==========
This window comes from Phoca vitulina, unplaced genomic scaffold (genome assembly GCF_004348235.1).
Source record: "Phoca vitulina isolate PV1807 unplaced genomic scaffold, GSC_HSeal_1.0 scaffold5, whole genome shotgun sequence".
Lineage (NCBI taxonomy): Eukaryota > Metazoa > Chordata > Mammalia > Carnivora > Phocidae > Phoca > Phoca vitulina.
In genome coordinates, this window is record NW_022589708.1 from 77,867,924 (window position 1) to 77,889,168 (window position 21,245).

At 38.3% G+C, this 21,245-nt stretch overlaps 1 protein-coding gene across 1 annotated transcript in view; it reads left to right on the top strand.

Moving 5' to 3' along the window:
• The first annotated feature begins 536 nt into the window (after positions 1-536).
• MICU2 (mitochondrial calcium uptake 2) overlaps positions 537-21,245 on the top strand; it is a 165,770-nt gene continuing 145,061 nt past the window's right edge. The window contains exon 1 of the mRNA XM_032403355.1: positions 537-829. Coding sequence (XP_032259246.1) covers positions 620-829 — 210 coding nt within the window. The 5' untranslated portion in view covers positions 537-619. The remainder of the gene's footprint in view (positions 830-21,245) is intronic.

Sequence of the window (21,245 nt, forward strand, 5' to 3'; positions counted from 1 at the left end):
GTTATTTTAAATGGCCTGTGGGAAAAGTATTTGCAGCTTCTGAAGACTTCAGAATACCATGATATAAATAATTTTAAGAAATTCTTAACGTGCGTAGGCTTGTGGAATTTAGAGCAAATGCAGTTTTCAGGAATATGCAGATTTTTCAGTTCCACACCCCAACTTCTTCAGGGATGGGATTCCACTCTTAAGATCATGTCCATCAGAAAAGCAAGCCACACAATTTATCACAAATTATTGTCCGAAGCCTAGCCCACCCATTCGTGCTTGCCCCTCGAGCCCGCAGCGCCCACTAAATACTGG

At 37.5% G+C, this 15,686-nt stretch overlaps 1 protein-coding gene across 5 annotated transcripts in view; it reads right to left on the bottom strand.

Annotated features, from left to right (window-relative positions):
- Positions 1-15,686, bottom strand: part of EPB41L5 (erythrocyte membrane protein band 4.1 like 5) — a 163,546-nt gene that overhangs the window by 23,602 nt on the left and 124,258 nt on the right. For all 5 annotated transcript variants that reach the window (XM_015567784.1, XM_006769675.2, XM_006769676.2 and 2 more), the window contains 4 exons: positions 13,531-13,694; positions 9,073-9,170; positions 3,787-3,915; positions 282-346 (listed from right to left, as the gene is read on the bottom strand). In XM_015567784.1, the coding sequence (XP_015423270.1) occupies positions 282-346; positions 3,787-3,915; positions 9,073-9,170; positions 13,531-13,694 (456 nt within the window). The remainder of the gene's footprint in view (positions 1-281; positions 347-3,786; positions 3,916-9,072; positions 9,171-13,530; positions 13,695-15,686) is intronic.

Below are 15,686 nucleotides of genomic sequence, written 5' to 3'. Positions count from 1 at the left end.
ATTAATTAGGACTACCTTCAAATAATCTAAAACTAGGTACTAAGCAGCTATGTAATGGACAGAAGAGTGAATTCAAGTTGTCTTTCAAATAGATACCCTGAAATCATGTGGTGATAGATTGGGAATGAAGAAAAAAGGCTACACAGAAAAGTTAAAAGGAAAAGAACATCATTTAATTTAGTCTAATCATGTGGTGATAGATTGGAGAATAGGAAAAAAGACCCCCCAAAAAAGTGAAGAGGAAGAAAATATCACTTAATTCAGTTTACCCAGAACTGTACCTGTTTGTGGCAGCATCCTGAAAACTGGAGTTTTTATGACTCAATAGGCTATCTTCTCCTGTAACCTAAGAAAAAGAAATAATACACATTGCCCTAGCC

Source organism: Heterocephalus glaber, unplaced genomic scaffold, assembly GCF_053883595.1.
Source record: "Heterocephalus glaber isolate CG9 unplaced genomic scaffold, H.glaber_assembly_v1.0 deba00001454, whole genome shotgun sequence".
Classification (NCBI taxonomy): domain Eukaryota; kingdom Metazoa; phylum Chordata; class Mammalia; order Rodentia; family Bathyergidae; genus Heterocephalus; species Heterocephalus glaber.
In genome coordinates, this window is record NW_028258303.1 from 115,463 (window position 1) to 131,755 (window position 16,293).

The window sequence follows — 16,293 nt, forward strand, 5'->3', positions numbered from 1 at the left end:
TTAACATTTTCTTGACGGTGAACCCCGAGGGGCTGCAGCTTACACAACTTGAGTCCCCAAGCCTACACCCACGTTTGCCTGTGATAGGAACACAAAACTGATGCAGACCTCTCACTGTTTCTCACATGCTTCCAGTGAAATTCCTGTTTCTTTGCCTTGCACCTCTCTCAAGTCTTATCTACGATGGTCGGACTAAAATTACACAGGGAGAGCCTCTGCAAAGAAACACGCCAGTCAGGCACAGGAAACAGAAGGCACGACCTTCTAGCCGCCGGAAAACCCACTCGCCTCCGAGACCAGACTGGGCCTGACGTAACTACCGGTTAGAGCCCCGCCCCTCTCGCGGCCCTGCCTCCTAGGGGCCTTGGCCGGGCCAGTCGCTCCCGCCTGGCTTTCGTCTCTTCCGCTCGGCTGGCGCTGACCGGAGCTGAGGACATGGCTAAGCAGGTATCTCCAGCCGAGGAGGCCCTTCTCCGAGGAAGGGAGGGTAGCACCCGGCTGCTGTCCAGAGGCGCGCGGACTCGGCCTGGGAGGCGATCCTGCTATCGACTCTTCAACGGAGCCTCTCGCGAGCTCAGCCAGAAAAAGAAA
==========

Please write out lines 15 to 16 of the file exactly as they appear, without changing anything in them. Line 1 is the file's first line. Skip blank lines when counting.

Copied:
ATTAATTAGGACTACCTTCAAATAATCTAAAACTAGGTACTAAGCAGCTATGTAATGGACAGAAGAGTGAATTCAAGTTGTCTTTCAAATAGATACCCTGAAATCATGTGGTGATAGATTGGGAATGAAGAAAAAAGGCTACACAGAAAAGTTAAAAGGAAAAGAACATCATTTAATTTAGTCTAATCATGTGGTGATAGATTGGAGAATAGGAAAAAAGACCCCCCAAAAAAGTGAAGAGGAAGAAAATATCACTTAATTCAGTTTACCCAGAACTGTACCTGTTTGTGGCAGCATCCTGAAAACTGGAGTTTTTATGACTCAATAGGCTATCTTCTCCTGTAACCTAAGAAAAAGAAATAATACACATTGCCCTAGCC

Source organism: Heterocephalus glaber, unplaced genomic scaffold, assembly GCF_053883595.1.